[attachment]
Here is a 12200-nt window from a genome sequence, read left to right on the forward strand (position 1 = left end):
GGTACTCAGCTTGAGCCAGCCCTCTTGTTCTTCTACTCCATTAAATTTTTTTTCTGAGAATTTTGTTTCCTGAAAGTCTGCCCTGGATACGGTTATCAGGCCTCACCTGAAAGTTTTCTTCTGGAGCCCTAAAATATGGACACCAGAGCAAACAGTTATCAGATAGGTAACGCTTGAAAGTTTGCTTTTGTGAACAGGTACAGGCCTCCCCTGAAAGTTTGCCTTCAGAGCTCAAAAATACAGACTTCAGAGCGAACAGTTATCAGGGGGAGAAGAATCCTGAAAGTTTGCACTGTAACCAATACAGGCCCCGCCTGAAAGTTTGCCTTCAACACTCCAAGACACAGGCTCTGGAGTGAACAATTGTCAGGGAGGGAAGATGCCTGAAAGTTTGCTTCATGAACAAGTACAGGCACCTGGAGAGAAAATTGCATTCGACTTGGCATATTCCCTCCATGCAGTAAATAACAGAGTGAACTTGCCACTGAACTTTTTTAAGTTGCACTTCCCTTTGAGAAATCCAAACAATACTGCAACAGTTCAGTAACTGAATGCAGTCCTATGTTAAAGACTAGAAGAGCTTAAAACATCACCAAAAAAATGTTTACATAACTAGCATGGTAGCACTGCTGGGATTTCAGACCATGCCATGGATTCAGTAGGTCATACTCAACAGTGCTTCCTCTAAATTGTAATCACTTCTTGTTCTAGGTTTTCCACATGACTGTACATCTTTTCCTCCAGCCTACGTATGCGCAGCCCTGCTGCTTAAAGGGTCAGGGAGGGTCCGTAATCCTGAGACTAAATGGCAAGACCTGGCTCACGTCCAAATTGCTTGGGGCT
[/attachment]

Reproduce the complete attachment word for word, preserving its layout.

Here is a 12200-nt window from a genome sequence, read left to right on the forward strand (position 1 = left end):
GGTACTCAGCTTGAGCCAGCCCTCTTGTTCTTCTACTCCATTAAATTTTTTTTCTGAGAATTTTGTTTCCTGAAAGTCTGCCCTGGATACGGTTATCAGGCCTCACCTGAAAGTTTTCTTCTGGAGCCCTAAAATATGGACACCAGAGCAAACAGTTATCAGATAGGTAACGCTTGAAAGTTTGCTTTTGTGAACAGGTACAGGCCTCCCCTGAAAGTTTGCCTTCAGAGCTCAAAAATACAGACTTCAGAGCGAACAGTTATCAGGGGGAGAAGAATCCTGAAAGTTTGCACTGTAACCAATACAGGCCCCGCCTGAAAGTTTGCCTTCAACACTCCAAGACACAGGCTCTGGAGTGAACAATTGTCAGGGAGGGAAGATGCCTGAAAGTTTGCTTCATGAACAAGTACAGGCACCTGGAGAGAAAATTGCATTCGACTTGGCATATTCCCTCCATGCAGTAAATAACAGAGTGAACTTGCCACTGAACTTTTTTAAGTTGCACTTCCCTTTGAGAAATCCAAACAATACTGCAACAGTTCAGTAACTGAATGCAGTCCTATGTTAAAGACTAGAAGAGCTTAAAACATCACCAAAAAAATGTTTACATAACTAGCATGGTAGCACTGCTGGGATTTCAGACCATGCCATGGATTCAGTAGGTCATACTCAACAGTGCTTCCTCTAAATTGTAATCACTTCTTGTTCTAGGTTTTCCACATGACTGTACATCTTTTCCTCCAGCCTACGTATGCGCAGCCCTGCTGCTTAAAGGGTCAGGGAGGGTCCGTAATCCTGAGACTAAATGGCAAGACCTGGCTCACGTCCAAATTGCTTGGGGCT